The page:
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GLENN K. ROBERTS: Bright meteors and a bright comet

The Full Green Corn Moon as seen through Barry Burgess' lens over Queensland, N.S.
The Full Green Corn Moon as seen through Barry Burgess' lens over Queensland, N.S. - Contributed

End off 2018 with plenty to watch in the night sky

Saturn will be difficult to spot without the use of binoculars or a scope this month. Shining at -0.5 magnitude, the ringed planet sits only about a hand's width high in the SW about 30 minutes after sunset, setting about 90 minutes later during the first half of December.

By mid-month, it disappears into the glow of the setting sun and is lost from view, heading towards its superior conjunction with the sun in early January. Look for the faint, barely-visible, waxing, crescent moon to the lower right of Saturn on Dec. 8 and to the planet's upper left on the evening of Dec. 9.

Mars is visible from dusk until around 11:30 p.m. each evening in December. The red planet fades this month from mag. -0.1 to +0.5, as it moves from Aquarius - the Water Bearer into Pisces - the Fish. Look for Mars (as a reddish "star") just above the near-first quarter moon on the evening of the 14th.

Venus has been steadily moving higher in the pre-dawn sky since early November and will reach its peak sunrise altitude (33 degrees) in the pre-dawn sky on Dec.13, when it will sit about 1/3 (33 degrees) the way up the eastern sky about 3 1/2 hours before sunrise. Currently at its peak brightness as a morning apparition, our "morning star" will dim slightly from mag. -4.9 to -4.6 by the end of the month. Venus will be visible in the pre-dawn sky until mid-August 2019.

Having passed through inferior conjunction with the sun on Nov. 27, Mercury appears as a pre-dawn apparition throughout December. Our solar system's smallest and innermost planet should be visible by Dec. 6 at around mag. +0.5. By Dec. 15, Mercury will have reached is greatest western (morning) elongation from the wun (21 degrees), rising in the east about 75 minutes before the sun. Mercury brightens considerably throughout December, from 0.0 on Dec. 8 to -0.5 by Dec. 31.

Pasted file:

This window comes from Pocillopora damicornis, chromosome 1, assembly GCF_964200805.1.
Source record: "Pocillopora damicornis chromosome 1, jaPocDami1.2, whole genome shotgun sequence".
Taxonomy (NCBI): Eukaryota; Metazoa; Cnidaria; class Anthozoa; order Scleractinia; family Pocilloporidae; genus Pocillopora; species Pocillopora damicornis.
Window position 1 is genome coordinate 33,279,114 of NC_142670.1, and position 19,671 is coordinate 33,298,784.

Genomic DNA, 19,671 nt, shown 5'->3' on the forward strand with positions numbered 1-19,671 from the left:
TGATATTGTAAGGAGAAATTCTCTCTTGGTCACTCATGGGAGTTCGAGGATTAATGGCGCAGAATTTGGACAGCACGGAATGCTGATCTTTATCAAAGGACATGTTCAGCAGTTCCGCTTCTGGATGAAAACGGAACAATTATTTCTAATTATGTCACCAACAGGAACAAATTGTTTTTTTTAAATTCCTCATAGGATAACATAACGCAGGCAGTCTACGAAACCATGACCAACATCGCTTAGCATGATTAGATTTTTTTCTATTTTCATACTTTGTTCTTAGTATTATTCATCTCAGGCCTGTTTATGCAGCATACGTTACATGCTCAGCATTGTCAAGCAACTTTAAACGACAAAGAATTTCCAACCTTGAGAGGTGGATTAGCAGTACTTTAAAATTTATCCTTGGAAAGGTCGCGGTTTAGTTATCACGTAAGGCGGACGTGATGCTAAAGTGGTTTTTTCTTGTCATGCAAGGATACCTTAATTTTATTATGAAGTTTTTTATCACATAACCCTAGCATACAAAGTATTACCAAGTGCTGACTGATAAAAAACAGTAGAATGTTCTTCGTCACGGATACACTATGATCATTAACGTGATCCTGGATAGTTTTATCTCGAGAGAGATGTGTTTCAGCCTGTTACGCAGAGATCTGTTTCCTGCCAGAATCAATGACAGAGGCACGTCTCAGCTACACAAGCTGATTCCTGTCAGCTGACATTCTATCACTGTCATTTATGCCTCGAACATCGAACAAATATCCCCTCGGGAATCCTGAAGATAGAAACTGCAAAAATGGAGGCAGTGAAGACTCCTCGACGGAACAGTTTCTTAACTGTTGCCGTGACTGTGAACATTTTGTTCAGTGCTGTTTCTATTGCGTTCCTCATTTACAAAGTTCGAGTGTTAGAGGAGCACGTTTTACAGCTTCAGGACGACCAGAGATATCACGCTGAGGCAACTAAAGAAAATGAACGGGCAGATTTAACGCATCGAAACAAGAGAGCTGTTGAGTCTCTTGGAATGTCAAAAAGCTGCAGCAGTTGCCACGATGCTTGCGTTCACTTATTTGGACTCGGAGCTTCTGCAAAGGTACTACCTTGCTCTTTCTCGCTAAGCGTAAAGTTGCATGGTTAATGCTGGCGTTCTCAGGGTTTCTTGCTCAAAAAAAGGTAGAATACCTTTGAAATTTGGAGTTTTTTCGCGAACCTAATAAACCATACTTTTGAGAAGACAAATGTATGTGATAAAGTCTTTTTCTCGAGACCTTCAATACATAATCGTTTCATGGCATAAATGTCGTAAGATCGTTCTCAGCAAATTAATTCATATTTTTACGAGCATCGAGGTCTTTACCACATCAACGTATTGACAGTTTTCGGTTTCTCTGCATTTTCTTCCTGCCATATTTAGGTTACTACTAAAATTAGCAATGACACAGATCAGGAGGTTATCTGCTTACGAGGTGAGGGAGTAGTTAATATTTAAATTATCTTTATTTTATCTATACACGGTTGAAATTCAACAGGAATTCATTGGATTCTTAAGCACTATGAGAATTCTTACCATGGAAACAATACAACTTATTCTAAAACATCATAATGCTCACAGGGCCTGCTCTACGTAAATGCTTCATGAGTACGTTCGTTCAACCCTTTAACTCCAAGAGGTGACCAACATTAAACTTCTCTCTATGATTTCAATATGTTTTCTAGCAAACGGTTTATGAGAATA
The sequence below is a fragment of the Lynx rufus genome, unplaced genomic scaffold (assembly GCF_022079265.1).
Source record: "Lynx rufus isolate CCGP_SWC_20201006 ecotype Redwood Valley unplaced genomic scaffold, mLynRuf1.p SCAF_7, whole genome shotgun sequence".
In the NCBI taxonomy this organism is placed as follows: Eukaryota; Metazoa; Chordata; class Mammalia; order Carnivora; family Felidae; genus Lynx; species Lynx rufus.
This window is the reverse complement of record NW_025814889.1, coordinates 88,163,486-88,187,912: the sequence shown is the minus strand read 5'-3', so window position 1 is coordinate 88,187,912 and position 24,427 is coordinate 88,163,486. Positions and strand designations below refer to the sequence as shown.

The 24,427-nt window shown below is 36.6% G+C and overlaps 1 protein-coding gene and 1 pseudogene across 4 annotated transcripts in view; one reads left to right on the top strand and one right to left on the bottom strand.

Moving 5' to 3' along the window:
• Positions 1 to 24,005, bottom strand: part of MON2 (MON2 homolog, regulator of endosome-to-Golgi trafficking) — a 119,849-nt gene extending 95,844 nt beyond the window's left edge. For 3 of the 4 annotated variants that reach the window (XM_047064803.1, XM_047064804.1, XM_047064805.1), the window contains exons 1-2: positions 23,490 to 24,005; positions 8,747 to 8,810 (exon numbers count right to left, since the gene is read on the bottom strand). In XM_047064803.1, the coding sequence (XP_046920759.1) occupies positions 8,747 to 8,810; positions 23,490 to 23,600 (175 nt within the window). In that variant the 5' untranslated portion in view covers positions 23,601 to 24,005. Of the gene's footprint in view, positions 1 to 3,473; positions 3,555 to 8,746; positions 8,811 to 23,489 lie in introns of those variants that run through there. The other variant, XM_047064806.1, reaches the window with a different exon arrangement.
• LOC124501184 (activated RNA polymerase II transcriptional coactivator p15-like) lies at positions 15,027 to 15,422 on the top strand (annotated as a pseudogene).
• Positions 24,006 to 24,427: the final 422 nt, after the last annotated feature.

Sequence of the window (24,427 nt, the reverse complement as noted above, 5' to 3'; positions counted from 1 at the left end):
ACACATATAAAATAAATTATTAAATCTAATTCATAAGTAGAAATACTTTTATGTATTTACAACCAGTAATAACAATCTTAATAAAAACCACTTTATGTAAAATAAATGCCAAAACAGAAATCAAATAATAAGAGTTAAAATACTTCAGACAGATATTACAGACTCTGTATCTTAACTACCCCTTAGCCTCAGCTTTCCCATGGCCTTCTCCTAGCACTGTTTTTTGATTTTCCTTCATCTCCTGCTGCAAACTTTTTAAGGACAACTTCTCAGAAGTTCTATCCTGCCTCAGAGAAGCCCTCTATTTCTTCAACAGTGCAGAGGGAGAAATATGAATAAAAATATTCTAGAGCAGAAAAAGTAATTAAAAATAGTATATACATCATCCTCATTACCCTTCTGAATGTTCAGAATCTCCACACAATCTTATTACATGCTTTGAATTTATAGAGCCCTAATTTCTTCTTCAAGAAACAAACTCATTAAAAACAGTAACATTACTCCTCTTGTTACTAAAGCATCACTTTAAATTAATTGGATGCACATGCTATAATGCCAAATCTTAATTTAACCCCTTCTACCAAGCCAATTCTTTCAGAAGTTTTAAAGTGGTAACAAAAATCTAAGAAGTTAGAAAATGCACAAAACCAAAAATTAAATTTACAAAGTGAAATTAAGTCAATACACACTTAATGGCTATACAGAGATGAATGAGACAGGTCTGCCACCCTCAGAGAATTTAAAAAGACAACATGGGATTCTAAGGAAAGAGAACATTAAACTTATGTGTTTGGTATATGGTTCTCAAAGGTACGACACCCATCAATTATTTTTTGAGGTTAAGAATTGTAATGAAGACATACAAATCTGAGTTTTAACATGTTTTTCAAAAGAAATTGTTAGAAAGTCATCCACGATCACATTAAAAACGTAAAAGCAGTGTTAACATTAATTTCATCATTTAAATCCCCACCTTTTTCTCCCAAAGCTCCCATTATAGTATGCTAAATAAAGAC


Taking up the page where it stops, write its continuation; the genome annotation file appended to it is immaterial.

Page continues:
Like Mercury, Jupiter also had a conjunction with the sun in November (superior conjunction on Nov. 26), and follows Mercury into the pre-dawn sky in December. Moving from Scorpius - the Scorpion into Ophiuchus - the Serpent Bearer by mid-month, Jupiter (mag. -1.7) rises about 1 hour before the sun by Dec 12. On Dec. 21, look for Jupiter in close conjunction with Mercury (just to the upper left of Jupiter) low above the SE horizon, when the two planets will be less then 1 degree apart. Though Jupiter will be fully lit, and Mercury only 3/4 lit, the diminutive planet will actually have a greater surface brightness than its larger sibling. From about mid-month onward, Venus, Mercury and Jupiter will form a straight line (slanted downward to the left) in the eastern, pre-dawn sky (about 1 hour before sunrise), with Venus uppermost, then Mercury (until Dec. 21), followed by Jupiter just above the horizon. After their close conjunction on Dec. 21, Jupiter begins to rise higher in the pre-dawn sky, while Mercury sinks lower towards the horizon. On the morning of Dec 31, look for the reddish star, Antares (in Scorpius), to the lower right of Jupiter.

The Geminid meteors shower (radiant in Gemini - the Twins) peak in the pre-dawn hours of Dec. 14. The Geminids are unique, in that they are one of only two meteor showers that have an asteroid source. The Gems, as they are affectionately called, are associated with the asteroid 3200 Phaethon, a "rock comet", which ejects or outgases dust and rock material from its rocky surface, rather than ice-related dust and vapors like a regular comet. Asteroid Phaethon is also unique, in that it comes closer to the sun than any other named asteroid. The near-first quarter moon sets around midnight. As the Gems will start to intercept the Earth's upper atmosphere about 2 hours after sunset on Dec 13 and if the weather is clear, you may catch sight of numerous "Earth grazers" - bright, long-lasting fireballs streaking across the night sky. Expect to see 120+ meteors/hour. from a dark location in the pre-dawn hours.

As mentioned last month, Comet 46P Wirtanen is expected to reach naked-eye visibility this month. Having reached perihelion (closest approach to the sun) on Dec. 12, 46P should (hopefully) put on fine display when, on Dec. 16, it make its closest approach to Earth (perigee) at approximately 11.7 million kms. Google '46P Wirtanen' to find locator charts and current information.

The winter solstice, the official start to winter here in the northern hemisphere, occurs at 6:23 p.m. on Dec. 21. It also marks our shortest day and longest night of the year.

Until next month, happy holidays, happy new year and clear skies.

Glenn K. Roberts lives in Stratford, P.E.I., and has been an avid amateur astronomer since he was a small child. His column appears in The Guardian on the first Wednesday of each month. He welcomes comments from readers, and anyone who would like to do so is encouraged to email him at glennkroberts@gmail.com.

Events:

Dec. 7 - New moon

Dec. 12 - Moon at apogee

Dec. 14 - Geminid meteor shower peak; pre-dawn

Dec. 15 - First quarter moon

Dec. 16 - Comet 46P Wirtanen at perigee

Dec. 22 - Full moon

Dec. 24 - Moon at perigee

Dec. 29 - Last quarter moon

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